“...oh I don’t know… ...maybe something to do with your gentleman caller, Mr Szwejkowski? From these photos that I’m looking at you make quite a nice couple…”
“Mrs Lipowicz. Blackmail is such an ugly word….”
“A cheque will be fine. Thank you and good day.”
I hung up.
Pushing the chair back, I straightened up and listened to my spine crackle and pop. I stood up and stretched, and as I did, a pair of eyes opened on the other side of the room.
“Oh you’re finally awake then? Want something to eat?”
I walked over to the cupboard and pulled out a can of tuna. As I did, a small cat headbutted my leg. Lady Ella was a lost and found. She kept getting lost and I kept finding her on my doorstep. Eventually I gave up taking her back to her owners and she’s been with me ever since.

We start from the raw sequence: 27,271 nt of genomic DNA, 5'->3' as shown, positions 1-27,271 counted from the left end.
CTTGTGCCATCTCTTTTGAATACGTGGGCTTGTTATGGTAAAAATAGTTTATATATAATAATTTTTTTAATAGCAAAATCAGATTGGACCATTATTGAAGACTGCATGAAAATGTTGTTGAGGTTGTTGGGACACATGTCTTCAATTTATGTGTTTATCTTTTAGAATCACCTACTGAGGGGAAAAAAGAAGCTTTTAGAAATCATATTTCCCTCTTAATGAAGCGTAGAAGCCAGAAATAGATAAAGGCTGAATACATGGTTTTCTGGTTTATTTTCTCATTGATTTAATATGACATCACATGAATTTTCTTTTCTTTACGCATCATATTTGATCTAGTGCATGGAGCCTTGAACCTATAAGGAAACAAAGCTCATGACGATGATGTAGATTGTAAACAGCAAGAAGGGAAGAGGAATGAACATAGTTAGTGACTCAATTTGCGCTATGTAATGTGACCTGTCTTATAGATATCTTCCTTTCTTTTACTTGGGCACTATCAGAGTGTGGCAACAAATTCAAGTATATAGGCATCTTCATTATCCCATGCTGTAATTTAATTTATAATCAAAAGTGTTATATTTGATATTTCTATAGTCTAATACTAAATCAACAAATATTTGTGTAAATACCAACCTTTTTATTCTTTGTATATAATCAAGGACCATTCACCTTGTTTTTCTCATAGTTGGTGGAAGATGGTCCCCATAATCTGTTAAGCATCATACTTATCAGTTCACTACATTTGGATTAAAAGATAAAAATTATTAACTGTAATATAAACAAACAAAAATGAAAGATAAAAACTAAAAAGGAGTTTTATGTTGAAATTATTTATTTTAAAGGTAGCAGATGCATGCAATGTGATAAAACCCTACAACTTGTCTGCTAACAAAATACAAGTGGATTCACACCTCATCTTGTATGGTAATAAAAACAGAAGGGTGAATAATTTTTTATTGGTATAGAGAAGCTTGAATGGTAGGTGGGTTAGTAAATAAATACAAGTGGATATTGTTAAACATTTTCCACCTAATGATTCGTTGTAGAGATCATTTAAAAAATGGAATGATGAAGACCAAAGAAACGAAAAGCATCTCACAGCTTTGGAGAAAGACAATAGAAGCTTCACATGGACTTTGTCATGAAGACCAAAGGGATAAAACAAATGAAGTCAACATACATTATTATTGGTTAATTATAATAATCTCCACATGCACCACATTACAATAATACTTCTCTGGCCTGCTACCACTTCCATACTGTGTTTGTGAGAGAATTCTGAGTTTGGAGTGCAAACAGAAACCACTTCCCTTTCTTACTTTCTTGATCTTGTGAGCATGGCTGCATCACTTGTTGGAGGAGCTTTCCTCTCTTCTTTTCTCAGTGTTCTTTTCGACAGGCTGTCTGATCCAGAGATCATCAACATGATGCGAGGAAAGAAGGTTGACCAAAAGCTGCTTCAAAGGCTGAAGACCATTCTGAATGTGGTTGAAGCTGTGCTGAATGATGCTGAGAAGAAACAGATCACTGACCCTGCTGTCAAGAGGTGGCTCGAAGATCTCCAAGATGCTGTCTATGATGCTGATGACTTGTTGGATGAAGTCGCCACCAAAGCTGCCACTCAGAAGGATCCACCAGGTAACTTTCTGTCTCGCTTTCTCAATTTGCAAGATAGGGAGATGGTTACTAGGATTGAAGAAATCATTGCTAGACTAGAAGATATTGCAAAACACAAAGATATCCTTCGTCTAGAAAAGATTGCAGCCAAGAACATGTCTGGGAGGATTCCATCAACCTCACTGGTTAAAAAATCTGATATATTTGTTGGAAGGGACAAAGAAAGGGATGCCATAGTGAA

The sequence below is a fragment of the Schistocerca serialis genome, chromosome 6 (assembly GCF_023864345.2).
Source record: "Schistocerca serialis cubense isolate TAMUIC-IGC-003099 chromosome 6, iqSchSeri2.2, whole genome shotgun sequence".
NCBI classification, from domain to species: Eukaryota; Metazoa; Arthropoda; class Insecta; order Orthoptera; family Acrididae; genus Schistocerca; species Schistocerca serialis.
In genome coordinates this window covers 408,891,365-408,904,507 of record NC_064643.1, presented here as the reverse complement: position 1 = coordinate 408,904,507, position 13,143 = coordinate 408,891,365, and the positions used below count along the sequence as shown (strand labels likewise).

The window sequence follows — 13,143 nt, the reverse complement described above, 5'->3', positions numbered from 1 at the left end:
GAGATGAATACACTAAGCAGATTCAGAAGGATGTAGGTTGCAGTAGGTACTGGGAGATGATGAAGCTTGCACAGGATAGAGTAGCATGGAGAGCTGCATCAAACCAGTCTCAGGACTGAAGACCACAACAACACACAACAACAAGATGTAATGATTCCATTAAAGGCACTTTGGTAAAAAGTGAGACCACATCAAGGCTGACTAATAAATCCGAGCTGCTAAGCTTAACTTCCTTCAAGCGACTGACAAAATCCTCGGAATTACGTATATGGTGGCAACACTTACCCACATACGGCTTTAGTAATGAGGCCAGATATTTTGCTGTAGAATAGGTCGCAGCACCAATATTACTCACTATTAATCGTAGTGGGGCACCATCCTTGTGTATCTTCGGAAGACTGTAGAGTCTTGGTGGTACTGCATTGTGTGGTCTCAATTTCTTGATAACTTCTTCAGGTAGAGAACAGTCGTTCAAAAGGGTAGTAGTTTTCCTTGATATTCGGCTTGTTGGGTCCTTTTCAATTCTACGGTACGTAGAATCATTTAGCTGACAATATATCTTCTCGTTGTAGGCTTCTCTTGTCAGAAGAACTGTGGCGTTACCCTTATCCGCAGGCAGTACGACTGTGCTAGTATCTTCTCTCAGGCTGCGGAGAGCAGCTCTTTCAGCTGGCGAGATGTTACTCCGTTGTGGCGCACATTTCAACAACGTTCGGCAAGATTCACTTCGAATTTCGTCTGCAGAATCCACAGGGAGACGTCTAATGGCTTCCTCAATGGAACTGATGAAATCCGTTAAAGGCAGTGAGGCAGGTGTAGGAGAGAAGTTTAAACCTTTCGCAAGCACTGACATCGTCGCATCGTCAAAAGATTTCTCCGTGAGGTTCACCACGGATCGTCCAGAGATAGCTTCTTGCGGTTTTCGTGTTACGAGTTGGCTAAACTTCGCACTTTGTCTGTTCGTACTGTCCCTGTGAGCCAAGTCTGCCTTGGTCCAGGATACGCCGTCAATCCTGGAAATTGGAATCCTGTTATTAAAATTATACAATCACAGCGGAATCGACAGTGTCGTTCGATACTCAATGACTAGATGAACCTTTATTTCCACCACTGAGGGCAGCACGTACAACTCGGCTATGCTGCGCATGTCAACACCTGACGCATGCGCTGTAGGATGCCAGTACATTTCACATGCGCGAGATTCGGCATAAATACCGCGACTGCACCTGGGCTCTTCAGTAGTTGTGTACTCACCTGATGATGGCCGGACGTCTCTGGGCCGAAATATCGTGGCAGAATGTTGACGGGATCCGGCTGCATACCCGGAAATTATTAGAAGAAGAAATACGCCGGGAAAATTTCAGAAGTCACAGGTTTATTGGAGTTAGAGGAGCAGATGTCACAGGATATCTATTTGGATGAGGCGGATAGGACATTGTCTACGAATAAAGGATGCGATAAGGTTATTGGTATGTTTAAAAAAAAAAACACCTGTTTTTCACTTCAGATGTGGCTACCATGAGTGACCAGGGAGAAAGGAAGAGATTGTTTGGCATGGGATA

I put down the fish and found her some milk from the refrigerator. She meowed some thanks and started eating. I scratched her ears and figured I might get something to eat too.
“See you later, Ella.” I said, as I grabbed my coat.
“You too - take it easy out there.” she replied.
She didn’t actually say it - she’s a cat. But as an experienced detective, I could read it in her body language. It’s a skill that takes years to develop.
To the untrained observer it looked like she just ignored me and carried on eating.
o o o o o
“Hi, Nance.” I said, as I slipped into an empty booth at the Cup ‘O’ Joe on Ninth Street.
“Hey, Chuck. Coffee?”
I looked around. The place was quiet. It was around eleven, breakfast was over and the lunchtime rush hadn’t started yet. The same two women who seemed to be in the far booth very time I came in were in their usual seats. I wondered if they ever left.
Lucy was wiping down the counter and I could hear Lee-Ho Fook out in the kitchen singing. And apparently howling every now and again. Oh well. The guy knows how to cook, that’s all I care about.